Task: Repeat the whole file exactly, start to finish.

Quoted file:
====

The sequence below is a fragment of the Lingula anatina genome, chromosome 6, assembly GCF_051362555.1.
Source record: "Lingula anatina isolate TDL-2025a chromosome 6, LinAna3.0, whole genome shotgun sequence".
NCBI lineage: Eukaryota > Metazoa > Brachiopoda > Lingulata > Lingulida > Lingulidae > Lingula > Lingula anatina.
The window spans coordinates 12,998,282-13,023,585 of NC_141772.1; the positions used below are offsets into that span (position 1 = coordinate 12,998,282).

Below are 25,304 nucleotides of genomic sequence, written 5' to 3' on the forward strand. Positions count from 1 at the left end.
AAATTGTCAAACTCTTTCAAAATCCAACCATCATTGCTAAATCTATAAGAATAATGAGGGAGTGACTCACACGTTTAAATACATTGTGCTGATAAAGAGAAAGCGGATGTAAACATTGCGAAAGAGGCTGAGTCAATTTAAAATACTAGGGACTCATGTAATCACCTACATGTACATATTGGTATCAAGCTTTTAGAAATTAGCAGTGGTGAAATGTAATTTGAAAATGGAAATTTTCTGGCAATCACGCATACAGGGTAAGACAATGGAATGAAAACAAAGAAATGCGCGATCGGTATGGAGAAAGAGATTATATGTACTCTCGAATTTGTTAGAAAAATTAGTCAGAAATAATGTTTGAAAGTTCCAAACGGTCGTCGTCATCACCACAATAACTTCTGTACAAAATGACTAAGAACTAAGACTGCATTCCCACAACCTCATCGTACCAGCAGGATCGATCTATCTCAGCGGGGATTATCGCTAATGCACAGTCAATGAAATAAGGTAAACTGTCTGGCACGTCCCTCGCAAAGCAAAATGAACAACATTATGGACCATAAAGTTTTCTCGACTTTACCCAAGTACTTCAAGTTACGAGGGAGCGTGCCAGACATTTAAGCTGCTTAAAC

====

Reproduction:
The sequence below is a fragment of the Lingula anatina genome, chromosome 6, assembly GCF_051362555.1.
Source record: "Lingula anatina isolate TDL-2025a chromosome 6, LinAna3.0, whole genome shotgun sequence".
NCBI lineage: Eukaryota > Metazoa > Brachiopoda > Lingulata > Lingulida > Lingulidae > Lingula > Lingula anatina.
The window spans coordinates 12,998,282-13,023,585 of NC_141772.1; the positions used below are offsets into that span (position 1 = coordinate 12,998,282).

Below are 25,304 nucleotides of genomic sequence, written 5' to 3' on the forward strand. Positions count from 1 at the left end.
AAATTGTCAAACTCTTTCAAAATCCAACCATCATTGCTAAATCTATAAGAATAATGAGGGAGTGACTCACACGTTTAAATACATTGTGCTGATAAAGAGAAAGCGGATGTAAACATTGCGAAAGAGGCTGAGTCAATTTAAAATACTAGGGACTCATGTAATCACCTACATGTACATATTGGTATCAAGCTTTTAGAAATTAGCAGTGGTGAAATGTAATTTGAAAATGGAAATTTTCTGGCAATCACGCATACAGGGTAAGACAATGGAATGAAAACAAAGAAATGCGCGATCGGTATGGAGAAAGAGATTATATGTACTCTCGAATTTGTTAGAAAAATTAGTCAGAAATAATGTTTGAAAGTTCCAAACGGTCGTCGTCATCACCACAATAACTTCTGTACAAAATGACTAAGAACTAAGACTGCATTCCCACAACCTCATCGTACCAGCAGGATCGATCTATCTCAGCGGGGATTATCGCTAATGCACAGTCAATGAAATAAGGTAAACTGTCTGGCACGTCCCTCGCAAAGCAAAATGAACAACATTATGGACCATAAAGTTTTCTCGACTTTACCCAAGTACTTCAAGTTACGAGGGAGCGTGCCAGACATTTAAGCTGCTTAAAC